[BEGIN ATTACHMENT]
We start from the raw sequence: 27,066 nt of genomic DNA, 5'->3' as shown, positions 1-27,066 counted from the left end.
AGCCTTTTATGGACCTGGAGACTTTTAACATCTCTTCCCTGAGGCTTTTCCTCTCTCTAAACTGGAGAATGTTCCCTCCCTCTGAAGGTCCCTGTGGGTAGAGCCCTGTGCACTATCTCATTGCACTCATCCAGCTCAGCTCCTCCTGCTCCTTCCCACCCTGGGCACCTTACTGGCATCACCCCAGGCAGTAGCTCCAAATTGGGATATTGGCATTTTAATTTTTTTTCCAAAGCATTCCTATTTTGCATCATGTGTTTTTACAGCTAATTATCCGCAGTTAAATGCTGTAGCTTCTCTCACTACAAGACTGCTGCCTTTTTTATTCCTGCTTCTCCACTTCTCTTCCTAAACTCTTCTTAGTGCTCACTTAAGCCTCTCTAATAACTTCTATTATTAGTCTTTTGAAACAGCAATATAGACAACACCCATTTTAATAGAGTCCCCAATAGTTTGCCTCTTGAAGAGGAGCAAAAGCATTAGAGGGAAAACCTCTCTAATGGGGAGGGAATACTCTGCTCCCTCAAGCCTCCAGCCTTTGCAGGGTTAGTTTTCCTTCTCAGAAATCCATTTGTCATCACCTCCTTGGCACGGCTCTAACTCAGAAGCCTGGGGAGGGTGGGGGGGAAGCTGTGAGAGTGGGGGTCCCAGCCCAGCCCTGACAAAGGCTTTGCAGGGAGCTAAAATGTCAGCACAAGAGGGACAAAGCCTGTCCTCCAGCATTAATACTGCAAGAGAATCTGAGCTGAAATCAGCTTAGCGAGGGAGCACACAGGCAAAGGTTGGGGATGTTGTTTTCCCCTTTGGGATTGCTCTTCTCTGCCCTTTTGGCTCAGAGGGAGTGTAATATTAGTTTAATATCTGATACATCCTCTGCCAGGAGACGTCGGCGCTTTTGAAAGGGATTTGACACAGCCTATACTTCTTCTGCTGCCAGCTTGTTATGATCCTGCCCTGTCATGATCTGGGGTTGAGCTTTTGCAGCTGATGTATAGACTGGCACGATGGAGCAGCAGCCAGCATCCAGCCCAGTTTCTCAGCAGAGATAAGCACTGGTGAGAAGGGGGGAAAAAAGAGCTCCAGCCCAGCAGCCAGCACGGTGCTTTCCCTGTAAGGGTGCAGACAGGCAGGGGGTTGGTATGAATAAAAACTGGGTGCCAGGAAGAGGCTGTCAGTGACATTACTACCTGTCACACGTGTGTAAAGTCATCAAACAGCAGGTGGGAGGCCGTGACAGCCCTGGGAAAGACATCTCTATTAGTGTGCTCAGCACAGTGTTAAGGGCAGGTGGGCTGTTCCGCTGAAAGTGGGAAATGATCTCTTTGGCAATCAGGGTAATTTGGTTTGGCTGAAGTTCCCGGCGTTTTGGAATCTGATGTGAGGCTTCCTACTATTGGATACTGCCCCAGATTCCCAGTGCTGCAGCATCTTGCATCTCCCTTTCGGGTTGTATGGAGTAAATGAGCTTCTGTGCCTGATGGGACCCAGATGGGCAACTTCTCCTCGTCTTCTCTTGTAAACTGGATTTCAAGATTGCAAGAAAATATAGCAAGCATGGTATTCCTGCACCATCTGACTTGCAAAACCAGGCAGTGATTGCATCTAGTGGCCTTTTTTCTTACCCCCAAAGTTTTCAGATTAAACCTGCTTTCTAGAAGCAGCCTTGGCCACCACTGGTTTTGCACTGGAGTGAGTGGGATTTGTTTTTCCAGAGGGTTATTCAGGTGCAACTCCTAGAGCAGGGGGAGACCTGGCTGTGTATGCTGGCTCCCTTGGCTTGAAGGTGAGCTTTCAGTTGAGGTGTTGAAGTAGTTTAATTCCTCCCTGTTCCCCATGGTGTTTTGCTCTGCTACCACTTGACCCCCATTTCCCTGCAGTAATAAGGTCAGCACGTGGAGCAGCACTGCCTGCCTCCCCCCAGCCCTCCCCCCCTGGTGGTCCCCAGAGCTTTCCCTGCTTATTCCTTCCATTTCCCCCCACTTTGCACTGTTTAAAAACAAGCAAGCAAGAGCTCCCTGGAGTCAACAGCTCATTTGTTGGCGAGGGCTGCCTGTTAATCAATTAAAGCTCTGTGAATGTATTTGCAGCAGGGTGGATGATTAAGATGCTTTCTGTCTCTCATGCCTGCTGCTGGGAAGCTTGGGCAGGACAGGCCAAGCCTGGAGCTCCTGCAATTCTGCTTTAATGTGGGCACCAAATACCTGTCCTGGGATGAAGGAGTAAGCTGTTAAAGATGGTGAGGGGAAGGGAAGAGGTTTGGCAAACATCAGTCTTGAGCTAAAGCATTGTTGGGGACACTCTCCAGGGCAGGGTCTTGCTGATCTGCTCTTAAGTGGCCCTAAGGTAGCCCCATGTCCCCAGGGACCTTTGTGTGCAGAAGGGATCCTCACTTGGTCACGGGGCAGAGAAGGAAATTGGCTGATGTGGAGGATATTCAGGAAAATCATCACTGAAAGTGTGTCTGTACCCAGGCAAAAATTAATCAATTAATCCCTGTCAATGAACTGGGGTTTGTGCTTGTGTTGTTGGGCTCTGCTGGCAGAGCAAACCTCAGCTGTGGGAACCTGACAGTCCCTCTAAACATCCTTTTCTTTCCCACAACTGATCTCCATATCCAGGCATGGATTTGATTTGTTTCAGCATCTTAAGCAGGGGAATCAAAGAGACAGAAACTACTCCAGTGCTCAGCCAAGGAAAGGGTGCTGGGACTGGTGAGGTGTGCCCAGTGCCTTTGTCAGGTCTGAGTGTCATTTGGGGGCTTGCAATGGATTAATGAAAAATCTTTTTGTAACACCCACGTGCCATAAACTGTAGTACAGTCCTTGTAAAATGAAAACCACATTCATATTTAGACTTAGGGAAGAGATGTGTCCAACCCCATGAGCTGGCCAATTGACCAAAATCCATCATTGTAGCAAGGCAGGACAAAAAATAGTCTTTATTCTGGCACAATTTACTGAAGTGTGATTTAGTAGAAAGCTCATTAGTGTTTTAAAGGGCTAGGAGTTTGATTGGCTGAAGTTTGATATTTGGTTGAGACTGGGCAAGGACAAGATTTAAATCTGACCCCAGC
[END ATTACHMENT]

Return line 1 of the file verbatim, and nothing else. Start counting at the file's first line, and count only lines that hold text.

We start from the raw sequence: 27,066 nt of genomic DNA, 5'->3' as shown, positions 1-27,066 counted from the left end.